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Posted by Sarah on Thursday 23 July 2015

Coping and opening up: In her third blog, Sarah talks what it was like to tell her family and friends that she had ovarian cancer, and how she coped with her diagnosis. “It was so incredibly important to discover that I wasn’t on my own and to be able to be comfortably honest with people who completely understood”

It was like a drip feed but only because of the way things happened. We had told a few people in February that we were going to try IVF, then I told them I had a cyst, then about borderline cells which were found and then finally the worst bit in September was telling them it was actually invasive cancer. It’s a truly horrible thing to have to tell those you care about the most this news. People closest to me went away and found out what the diagnosis meant and I didn’t have to spell it out to them. It helped knowing that they had found about it and understood. I found it difficult talking to other people who hadn't grasped the implications.

Many people don’t know what to say

When you tell people you’ve got cancer they often say, “Oh my next door neighbour had prostate cancer” or something similar.  Some then say, “but he died” and then they look a bit awkward. I’ve got quite a dark sense of humour, so over supper my partner and I would compare stories we had been told. I would relay that I had been given a 'lung cancer', 'two leukemias', 'three breasts' and 'two brain tumours' and he would tell me the types he’d been told about - it was our way to cope with it!

I think many people don’t know what to say, so they tell you what they know about the disease, or because they can't talk about cancer with anyone else they feel that they are able talk freely to you about it, so unburden themselves completely. We were told loads of cancer stories and its best to work out how you’re going to deal with that as it can be incredibly difficult sometimes.

You have to decide how you’ll cope

You have to decide how you’ll cope – someone will tell you a 'cancer story' when you’re really tired or anxious, you've heard ten cancer stories that day and you might just fall apart with the last person otherwise. People will also tell you, “you've just got to have a positive mental attitude” – I found that difficult because I think so much of it is just chance, but especially because it does a great disservice to those who’ve died of the disease, as if they, in some way didn’t have the right frame of mind, which is absolute nonsense!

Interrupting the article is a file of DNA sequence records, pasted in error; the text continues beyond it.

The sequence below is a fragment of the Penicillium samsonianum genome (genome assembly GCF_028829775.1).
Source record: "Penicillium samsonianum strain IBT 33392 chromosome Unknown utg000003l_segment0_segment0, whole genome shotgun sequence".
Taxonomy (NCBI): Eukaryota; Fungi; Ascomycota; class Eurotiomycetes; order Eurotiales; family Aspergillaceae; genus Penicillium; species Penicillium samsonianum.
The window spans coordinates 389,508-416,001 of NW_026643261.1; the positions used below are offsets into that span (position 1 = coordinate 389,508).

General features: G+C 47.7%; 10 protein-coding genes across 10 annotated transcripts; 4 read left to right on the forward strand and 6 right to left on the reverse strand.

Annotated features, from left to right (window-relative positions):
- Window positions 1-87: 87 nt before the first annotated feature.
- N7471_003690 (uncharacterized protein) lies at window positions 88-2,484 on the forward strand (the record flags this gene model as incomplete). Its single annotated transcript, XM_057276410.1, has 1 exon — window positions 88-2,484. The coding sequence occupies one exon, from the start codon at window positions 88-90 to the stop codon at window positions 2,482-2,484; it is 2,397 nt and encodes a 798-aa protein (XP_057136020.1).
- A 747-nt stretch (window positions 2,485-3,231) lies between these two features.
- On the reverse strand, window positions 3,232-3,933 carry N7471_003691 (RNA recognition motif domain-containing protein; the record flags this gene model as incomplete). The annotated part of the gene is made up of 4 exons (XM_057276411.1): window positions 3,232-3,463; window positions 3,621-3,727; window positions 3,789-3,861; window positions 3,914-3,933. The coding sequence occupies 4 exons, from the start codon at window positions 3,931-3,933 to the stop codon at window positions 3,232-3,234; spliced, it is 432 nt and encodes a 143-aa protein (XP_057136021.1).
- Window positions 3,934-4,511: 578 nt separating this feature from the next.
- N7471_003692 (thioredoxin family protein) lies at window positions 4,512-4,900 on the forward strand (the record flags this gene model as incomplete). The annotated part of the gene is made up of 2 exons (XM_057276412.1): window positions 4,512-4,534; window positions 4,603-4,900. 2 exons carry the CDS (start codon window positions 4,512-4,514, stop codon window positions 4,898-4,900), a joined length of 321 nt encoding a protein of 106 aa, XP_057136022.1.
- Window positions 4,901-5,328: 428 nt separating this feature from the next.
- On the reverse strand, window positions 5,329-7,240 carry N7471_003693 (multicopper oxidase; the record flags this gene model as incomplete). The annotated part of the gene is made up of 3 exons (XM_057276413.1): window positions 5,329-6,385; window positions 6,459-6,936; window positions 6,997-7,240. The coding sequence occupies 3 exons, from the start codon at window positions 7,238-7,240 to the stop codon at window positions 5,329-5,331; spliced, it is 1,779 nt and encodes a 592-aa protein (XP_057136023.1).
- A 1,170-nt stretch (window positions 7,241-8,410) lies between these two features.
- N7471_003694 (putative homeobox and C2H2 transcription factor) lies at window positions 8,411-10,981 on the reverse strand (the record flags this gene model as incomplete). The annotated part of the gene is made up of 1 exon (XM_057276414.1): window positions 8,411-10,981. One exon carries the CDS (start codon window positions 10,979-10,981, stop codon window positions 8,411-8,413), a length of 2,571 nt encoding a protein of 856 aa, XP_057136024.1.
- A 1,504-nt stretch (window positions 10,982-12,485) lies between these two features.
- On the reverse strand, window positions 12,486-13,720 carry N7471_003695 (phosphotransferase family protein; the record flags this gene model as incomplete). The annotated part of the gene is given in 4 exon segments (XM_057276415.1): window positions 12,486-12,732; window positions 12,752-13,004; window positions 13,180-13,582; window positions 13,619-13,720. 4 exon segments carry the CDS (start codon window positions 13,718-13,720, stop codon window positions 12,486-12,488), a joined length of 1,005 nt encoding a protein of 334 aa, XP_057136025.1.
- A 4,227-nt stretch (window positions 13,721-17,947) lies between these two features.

I realised once I was in hospital that I had to not lose the plot and trust the medical team, and that this was my role, all that I could do and then after that  it would come down to chance.  At times I would just focus on holding things together for that minute, or ten or until the morning... it was the only thing to do, but so important and it got me through the hardest of times. 

It was important to me to understand and be part of the decision making process

Before and after surgery though, it was important to me to understand and be part of the decision making process and for that I needed good quality information. We are all different, but for me, feeling empowered was vital and there is a lot of evidence that the 'expert patient' can improve outcomes and this certainly helped my recovery- both practically and psychologically. I wish at that point I'd had Target Ovarian Cancer’s guide 'What happens next?' as it’s a great source of information, insight and support and I often recommend it to others.  

Things that really helped me were talking online and meeting up with other women with this diagnosis and sharing our stories and experiences. At the Living Well residential course for 'younger women' organised by Target Ovarian Cancer and Penny Brohn it was so incredibly important to discover that I wasn’t on my own and to be able to be comfortably honest with people who completely understood.

I learned a lot too from these wonderful women, found ideas that proved really helpful as well as being able to laugh at some of the more bizarre and ridiculous aspects of the treatments. The isolation caused by this disease and its consequences is perhaps one of the hardest things to cope with and making connections with others who are finding their way through similar challenges really, really helps!


If you'd like advice and support as a younger woman with ovarian cancer, please visit our 'For younger women' section or get our new 'Younger woman's guide to ovarian cancer'.